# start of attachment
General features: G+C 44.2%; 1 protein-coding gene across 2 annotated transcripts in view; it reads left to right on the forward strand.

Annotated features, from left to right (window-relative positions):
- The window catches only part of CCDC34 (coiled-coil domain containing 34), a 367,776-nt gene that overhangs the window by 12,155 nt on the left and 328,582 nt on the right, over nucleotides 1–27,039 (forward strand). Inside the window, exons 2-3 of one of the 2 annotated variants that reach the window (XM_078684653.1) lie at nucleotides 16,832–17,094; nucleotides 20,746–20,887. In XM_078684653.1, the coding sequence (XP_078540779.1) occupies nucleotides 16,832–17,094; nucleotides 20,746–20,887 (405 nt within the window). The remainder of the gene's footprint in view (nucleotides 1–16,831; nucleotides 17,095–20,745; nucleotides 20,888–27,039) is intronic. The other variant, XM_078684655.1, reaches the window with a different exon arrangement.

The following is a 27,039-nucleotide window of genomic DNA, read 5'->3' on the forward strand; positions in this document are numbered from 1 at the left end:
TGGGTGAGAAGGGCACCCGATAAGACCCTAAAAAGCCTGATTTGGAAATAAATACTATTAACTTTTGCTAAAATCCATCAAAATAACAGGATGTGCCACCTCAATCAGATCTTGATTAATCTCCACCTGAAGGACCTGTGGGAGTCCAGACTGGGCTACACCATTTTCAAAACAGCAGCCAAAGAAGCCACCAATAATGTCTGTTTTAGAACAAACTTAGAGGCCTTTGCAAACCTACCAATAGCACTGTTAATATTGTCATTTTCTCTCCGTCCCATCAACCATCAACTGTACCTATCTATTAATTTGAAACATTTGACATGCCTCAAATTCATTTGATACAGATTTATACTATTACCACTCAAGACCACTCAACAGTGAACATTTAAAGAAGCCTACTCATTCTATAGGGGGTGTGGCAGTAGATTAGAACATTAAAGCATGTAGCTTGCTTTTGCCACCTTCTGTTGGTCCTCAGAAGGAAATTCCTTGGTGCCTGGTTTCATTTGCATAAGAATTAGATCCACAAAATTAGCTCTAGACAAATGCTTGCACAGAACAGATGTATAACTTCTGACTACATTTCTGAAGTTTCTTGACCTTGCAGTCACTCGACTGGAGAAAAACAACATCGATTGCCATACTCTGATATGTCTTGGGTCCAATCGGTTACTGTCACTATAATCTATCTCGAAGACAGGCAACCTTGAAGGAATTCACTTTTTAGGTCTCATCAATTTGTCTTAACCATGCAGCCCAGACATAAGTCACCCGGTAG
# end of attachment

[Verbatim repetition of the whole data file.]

General features: G+C 44.2%; 1 protein-coding gene across 2 annotated transcripts in view; it reads left to right on the forward strand.

Annotated features, from left to right (window-relative positions):
- The window catches only part of CCDC34 (coiled-coil domain containing 34), a 367,776-nt gene that overhangs the window by 12,155 nt on the left and 328,582 nt on the right, over nucleotides 1–27,039 (forward strand). Inside the window, exons 2-3 of one of the 2 annotated variants that reach the window (XM_078684653.1) lie at nucleotides 16,832–17,094; nucleotides 20,746–20,887. In XM_078684653.1, the coding sequence (XP_078540779.1) occupies nucleotides 16,832–17,094; nucleotides 20,746–20,887 (405 nt within the window). The remainder of the gene's footprint in view (nucleotides 1–16,831; nucleotides 17,095–20,745; nucleotides 20,888–27,039) is intronic. The other variant, XM_078684655.1, reaches the window with a different exon arrangement.

The following is a 27,039-nucleotide window of genomic DNA, read 5'->3' on the forward strand; positions in this document are numbered from 1 at the left end:
TGGGTGAGAAGGGCACCCGATAAGACCCTAAAAAGCCTGATTTGGAAATAAATACTATTAACTTTTGCTAAAATCCATCAAAATAACAGGATGTGCCACCTCAATCAGATCTTGATTAATCTCCACCTGAAGGACCTGTGGGAGTCCAGACTGGGCTACACCATTTTCAAAACAGCAGCCAAAGAAGCCACCAATAATGTCTGTTTTAGAACAAACTTAGAGGCCTTTGCAAACCTACCAATAGCACTGTTAATATTGTCATTTTCTCTCCGTCCCATCAACCATCAACTGTACCTATCTATTAATTTGAAACATTTGACATGCCTCAAATTCATTTGATACAGATTTATACTATTACCACTCAAGACCACTCAACAGTGAACATTTAAAGAAGCCTACTCATTCTATAGGGGGTGTGGCAGTAGATTAGAACATTAAAGCATGTAGCTTGCTTTTGCCACCTTCTGTTGGTCCTCAGAAGGAAATTCCTTGGTGCCTGGTTTCATTTGCATAAGAATTAGATCCACAAAATTAGCTCTAGACAAATGCTTGCACAGAACAGATGTATAACTTCTGACTACATTTCTGAAGTTTCTTGACCTTGCAGTCACTCGACTGGAGAAAAACAACATCGATTGCCATACTCTGATATGTCTTGGGTCCAATCGGTTACTGTCACTATAATCTATCTCGAAGACAGGCAACCTTGAAGGAATTCACTTTTTAGGTCTCATCAATTTGTCTTAACCATGCAGCCCAGACATAAGTCACCCGGTAG